Minnesota Sen. Amy Klobuchar finished far behind the leaders Saturday in the Democratic presidential primary in South Carolina, casting more doubt on the future of her White House bid.

With all precincts reporting, Klobuchar was in sixth place with 3.1% of the vote, while the contest’s winner, former Vice President Joe Biden with 48%, emerged in a strong position to challenge Vermont Sen. Bernie Sanders, who dominated the first three caucuses and primaries.

Klobuchar’s travel schedule in recent days suggested the campaign’s low expectations — her last events in the state were Wednesday in Charleston, where she spoke at a ministers’ breakfast and held an afternoon rally that drew about 200 people.

But she gave no indication of dropping out. “There is still a long way to go,” she wrote in a fundraising e-mail to supporters, according to the Associated Press.

On Thursday, two days before South Carolina voters went to the polls, Klobuchar was campaigning in North Carolina, looking for a Super Tuesday rebound in some of the 14 states that will vote on March 3. A noon rally in Falls Church, a Virginia suburb of Washington, D.C., brought out over 1,300 people, according to her campaign.

That turnout could be seen as a sign of growing interest among suburban voters eager for a moderate candidate to beat President Donald Trump, but Klobuchar has been polling in the single digits in Virginia as well.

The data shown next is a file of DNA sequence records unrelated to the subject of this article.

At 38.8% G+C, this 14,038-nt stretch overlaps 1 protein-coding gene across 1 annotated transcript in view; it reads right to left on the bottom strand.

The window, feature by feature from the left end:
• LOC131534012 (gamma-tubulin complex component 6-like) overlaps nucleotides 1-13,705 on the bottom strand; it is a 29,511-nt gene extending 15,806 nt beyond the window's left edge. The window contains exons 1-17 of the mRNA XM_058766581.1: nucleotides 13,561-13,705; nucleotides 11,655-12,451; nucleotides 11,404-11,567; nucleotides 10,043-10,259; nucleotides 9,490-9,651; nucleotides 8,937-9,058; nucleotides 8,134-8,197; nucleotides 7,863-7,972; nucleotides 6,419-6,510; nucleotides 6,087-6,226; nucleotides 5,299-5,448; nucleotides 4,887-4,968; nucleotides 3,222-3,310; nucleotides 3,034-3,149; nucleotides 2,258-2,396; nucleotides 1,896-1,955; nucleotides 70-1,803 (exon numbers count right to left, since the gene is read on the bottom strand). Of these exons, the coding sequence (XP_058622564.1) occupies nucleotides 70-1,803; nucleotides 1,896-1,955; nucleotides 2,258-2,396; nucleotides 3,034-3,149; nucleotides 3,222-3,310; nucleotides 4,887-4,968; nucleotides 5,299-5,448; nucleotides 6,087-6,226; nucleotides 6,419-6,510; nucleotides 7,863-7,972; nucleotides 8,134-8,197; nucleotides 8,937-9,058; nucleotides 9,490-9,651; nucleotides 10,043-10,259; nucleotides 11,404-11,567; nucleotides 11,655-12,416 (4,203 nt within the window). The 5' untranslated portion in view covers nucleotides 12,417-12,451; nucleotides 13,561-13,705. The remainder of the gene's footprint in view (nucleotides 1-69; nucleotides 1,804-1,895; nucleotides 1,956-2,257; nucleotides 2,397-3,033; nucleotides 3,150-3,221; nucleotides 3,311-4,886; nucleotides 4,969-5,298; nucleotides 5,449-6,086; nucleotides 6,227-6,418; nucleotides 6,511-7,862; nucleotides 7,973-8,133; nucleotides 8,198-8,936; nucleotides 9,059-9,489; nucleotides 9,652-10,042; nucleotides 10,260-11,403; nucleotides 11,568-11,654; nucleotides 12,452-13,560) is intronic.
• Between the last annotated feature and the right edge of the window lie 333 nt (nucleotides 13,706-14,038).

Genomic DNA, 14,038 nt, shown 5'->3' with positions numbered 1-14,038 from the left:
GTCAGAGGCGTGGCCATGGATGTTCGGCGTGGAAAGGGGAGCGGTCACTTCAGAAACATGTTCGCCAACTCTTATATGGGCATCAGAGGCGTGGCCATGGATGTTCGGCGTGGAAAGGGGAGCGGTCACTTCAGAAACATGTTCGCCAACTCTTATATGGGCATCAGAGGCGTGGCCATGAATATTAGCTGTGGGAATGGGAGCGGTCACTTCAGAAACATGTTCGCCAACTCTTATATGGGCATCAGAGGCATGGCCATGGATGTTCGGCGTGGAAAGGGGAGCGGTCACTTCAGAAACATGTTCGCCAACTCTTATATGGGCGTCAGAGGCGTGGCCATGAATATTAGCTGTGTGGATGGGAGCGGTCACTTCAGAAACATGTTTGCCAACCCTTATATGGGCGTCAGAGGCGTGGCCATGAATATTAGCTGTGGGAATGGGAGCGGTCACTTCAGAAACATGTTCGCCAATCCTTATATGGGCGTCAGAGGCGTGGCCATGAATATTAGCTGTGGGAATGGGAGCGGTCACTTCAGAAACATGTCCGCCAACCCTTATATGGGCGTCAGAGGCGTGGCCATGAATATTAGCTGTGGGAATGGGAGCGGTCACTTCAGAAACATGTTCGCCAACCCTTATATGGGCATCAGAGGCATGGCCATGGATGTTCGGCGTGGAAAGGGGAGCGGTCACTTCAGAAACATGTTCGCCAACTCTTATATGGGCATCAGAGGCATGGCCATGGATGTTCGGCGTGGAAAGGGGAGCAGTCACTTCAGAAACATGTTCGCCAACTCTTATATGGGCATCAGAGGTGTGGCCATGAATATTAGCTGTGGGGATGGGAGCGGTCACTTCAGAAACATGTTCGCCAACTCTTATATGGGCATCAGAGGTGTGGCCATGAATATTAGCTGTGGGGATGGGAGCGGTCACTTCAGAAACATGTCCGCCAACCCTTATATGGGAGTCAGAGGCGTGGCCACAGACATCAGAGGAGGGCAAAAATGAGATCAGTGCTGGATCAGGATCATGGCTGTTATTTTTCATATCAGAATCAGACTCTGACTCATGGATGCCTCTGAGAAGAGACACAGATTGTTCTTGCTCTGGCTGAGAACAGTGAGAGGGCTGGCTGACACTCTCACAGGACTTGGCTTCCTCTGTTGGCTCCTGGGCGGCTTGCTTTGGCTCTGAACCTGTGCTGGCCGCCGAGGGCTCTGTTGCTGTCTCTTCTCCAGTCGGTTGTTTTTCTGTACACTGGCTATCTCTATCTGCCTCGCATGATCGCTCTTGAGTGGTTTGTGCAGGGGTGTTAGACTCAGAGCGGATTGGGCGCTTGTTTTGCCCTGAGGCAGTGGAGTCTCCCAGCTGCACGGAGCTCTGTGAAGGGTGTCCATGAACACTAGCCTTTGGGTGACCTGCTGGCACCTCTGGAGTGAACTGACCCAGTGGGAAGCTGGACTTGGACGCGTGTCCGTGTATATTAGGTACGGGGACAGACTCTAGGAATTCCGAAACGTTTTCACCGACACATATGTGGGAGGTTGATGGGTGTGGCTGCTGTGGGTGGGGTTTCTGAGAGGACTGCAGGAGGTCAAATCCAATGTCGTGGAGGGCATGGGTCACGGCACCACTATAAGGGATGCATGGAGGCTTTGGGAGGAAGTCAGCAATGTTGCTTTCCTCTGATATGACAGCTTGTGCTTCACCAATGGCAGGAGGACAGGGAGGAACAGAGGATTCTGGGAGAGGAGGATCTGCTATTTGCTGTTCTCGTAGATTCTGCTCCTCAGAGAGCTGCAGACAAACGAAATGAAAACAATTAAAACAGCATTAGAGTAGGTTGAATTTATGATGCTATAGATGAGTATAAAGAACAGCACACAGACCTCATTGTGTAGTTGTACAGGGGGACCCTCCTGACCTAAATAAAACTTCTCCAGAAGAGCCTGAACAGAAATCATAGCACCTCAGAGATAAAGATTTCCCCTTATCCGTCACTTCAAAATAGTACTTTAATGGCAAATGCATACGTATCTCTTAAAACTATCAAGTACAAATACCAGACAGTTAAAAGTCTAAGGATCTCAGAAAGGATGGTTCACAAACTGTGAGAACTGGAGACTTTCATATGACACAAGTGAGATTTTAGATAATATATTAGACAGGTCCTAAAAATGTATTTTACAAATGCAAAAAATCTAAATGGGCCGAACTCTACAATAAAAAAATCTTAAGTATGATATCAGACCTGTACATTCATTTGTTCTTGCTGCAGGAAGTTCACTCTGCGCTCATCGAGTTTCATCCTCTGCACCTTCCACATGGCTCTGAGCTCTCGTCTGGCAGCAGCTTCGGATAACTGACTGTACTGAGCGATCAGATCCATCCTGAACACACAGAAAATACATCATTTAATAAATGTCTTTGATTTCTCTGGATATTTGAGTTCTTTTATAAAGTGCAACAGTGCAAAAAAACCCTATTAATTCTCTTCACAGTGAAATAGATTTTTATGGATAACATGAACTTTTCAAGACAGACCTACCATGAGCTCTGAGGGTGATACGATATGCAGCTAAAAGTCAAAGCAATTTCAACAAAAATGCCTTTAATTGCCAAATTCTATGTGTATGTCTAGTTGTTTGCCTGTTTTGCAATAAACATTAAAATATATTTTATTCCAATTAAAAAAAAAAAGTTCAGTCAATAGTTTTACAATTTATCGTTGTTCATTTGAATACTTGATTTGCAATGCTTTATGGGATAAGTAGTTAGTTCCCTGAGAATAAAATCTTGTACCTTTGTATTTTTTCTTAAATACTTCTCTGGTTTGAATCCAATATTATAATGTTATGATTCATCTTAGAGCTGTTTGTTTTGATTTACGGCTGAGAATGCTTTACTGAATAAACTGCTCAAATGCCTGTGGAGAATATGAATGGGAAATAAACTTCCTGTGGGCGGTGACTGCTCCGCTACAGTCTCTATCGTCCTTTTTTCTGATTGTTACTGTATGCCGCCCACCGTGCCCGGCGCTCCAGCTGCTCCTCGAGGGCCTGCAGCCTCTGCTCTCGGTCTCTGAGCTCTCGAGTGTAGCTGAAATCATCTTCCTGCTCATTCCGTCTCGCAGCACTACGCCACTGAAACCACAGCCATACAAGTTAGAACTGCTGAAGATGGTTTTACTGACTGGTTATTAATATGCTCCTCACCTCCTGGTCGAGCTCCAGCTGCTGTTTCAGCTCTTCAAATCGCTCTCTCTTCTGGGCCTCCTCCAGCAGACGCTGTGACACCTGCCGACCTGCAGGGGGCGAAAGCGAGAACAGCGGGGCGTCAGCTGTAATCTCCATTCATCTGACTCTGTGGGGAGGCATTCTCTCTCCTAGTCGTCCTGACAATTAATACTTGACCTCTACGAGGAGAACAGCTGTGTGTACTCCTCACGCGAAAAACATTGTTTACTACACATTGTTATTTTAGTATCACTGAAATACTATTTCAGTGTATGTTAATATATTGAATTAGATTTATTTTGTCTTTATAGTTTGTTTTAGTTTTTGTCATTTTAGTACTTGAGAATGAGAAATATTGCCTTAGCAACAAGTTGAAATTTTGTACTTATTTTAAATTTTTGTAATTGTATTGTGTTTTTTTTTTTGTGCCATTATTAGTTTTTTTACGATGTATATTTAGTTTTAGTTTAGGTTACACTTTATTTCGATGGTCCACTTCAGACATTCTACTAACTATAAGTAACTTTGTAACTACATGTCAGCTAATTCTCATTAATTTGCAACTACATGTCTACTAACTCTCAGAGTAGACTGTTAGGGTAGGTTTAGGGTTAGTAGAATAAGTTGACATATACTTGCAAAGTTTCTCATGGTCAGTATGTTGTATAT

As votes were being cast in South Carolina, Klobuchar was holding campaign events in Tennessee, Virginia, Maine and North Carolina. Her resources spread thin, she was scheduled to campaign in 11 Super Tuesday states in the last three days of her Super Tuesday push, including a Minnesota rally Sunday night at St. Louis Park High School. Not on her itinerary: California and Texas, the Super Tuesday states with the biggest delegate hauls.

After finishing fifth in Iowa and sixth in Nevada, Klobuchar’s case for staying in the crowded Democratic race has rested on a surprising third-place finish in New Hampshire, and now perhaps the hope of winning at home in Minnesota, the only state where she leads in the polls.

Getting no bounce from South Carolina, Klobuchar is likely to face increasing pressure to end her campaign. Those calls have multiplied in recent days as the race shapes up into a contest of which of the remaining moderate Democrats can stop Sanders, a champion of the left, from amassing an insurmountable delegate lead.

Biden, whose hopes of catching Sanders were riding on a strong performance in South Carolina, said in an interview on Wednesday with the Post and Courier in Charleston that some of his rivals would “have to consider dropping out” if they did poorly in South Carolina, a state with a large black population.

“How do you stay in it if you have demonstrated you can’t get any African-American support?” Biden said.

Klobuchar seemed to make little headway with the state’s large population of black Democrats, who make up more than half the party’s electorate in South Carolina. Several polls found her with negligible support with black voters in the state.

As the fourth state to vote, South Carolina has long been on Klobuchar’s campaign radar. She made her first visit last February, shortly after joining the race,

The subsequent months found Klobuchar back in South Carolina from time to time, but not nearly as often as she campaigned in Iowa and New Hampshire. In both those places, the Klobuchar campaign hired teams of staff; her South Carolina hires came much later and were much smaller in number.